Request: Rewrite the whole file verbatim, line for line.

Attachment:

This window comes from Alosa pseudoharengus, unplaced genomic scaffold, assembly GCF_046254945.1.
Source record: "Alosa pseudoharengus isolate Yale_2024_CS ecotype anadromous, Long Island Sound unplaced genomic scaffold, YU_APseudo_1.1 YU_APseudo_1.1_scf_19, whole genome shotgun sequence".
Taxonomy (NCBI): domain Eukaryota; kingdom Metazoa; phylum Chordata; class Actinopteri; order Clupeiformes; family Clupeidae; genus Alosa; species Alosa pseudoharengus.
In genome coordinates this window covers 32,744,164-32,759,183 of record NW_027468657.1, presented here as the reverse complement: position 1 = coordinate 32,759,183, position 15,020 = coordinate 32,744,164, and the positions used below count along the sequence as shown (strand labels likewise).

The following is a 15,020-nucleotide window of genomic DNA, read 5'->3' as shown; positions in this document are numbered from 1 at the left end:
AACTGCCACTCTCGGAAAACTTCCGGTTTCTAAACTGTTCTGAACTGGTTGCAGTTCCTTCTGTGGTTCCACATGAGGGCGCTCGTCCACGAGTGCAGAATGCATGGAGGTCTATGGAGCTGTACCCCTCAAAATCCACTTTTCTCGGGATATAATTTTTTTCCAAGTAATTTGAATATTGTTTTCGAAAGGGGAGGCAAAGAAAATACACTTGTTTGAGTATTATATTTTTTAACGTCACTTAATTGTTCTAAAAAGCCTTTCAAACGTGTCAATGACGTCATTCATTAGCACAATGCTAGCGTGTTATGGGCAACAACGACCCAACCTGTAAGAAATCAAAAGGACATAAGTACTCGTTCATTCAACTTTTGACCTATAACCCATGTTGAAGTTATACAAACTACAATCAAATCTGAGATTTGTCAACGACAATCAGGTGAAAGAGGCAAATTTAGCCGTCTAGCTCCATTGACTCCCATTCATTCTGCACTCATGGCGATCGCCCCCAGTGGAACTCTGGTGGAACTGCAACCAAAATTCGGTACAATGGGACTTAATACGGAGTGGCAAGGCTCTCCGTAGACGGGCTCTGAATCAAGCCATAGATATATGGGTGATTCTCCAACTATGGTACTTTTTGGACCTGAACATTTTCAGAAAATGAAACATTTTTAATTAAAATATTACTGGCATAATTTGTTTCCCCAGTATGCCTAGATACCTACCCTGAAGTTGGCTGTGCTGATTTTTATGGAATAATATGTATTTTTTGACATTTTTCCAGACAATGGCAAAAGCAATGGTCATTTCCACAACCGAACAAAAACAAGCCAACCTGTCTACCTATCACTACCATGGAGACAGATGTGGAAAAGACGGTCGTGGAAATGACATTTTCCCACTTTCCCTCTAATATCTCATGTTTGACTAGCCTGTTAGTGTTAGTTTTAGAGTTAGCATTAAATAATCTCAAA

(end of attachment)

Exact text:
This window comes from Alosa pseudoharengus, unplaced genomic scaffold, assembly GCF_046254945.1.
Source record: "Alosa pseudoharengus isolate Yale_2024_CS ecotype anadromous, Long Island Sound unplaced genomic scaffold, YU_APseudo_1.1 YU_APseudo_1.1_scf_19, whole genome shotgun sequence".
Taxonomy (NCBI): domain Eukaryota; kingdom Metazoa; phylum Chordata; class Actinopteri; order Clupeiformes; family Clupeidae; genus Alosa; species Alosa pseudoharengus.
In genome coordinates this window covers 32,744,164-32,759,183 of record NW_027468657.1, presented here as the reverse complement: position 1 = coordinate 32,759,183, position 15,020 = coordinate 32,744,164, and the positions used below count along the sequence as shown (strand labels likewise).

The following is a 15,020-nucleotide window of genomic DNA, read 5'->3' as shown; positions in this document are numbered from 1 at the left end:
AACTGCCACTCTCGGAAAACTTCCGGTTTCTAAACTGTTCTGAACTGGTTGCAGTTCCTTCTGTGGTTCCACATGAGGGCGCTCGTCCACGAGTGCAGAATGCATGGAGGTCTATGGAGCTGTACCCCTCAAAATCCACTTTTCTCGGGATATAATTTTTTTCCAAGTAATTTGAATATTGTTTTCGAAAGGGGAGGCAAAGAAAATACACTTGTTTGAGTATTATATTTTTTAACGTCACTTAATTGTTCTAAAAAGCCTTTCAAACGTGTCAATGACGTCATTCATTAGCACAATGCTAGCGTGTTATGGGCAACAACGACCCAACCTGTAAGAAATCAAAAGGACATAAGTACTCGTTCATTCAACTTTTGACCTATAACCCATGTTGAAGTTATACAAACTACAATCAAATCTGAGATTTGTCAACGACAATCAGGTGAAAGAGGCAAATTTAGCCGTCTAGCTCCATTGACTCCCATTCATTCTGCACTCATGGCGATCGCCCCCAGTGGAACTCTGGTGGAACTGCAACCAAAATTCGGTACAATGGGACTTAATACGGAGTGGCAAGGCTCTCCGTAGACGGGCTCTGAATCAAGCCATAGATATATGGGTGATTCTCCAACTATGGTACTTTTTGGACCTGAACATTTTCAGAAAATGAAACATTTTTAATTAAAATATTACTGGCATAATTTGTTTCCCCAGTATGCCTAGATACCTACCCTGAAGTTGGCTGTGCTGATTTTTATGGAATAATATGTATTTTTTGACATTTTTCCAGACAATGGCAAAAGCAATGGTCATTTCCACAACCGAACAAAAACAAGCCAACCTGTCTACCTATCACTACCATGGAGACAGATGTGGAAAAGACGGTCGTGGAAATGACATTTTCCCACTTTCCCTCTAATATCTCATGTTTGACTAGCCTGTTAGTGTTAGTTTTAGAGTTAGCATTAAATAATCTCAAA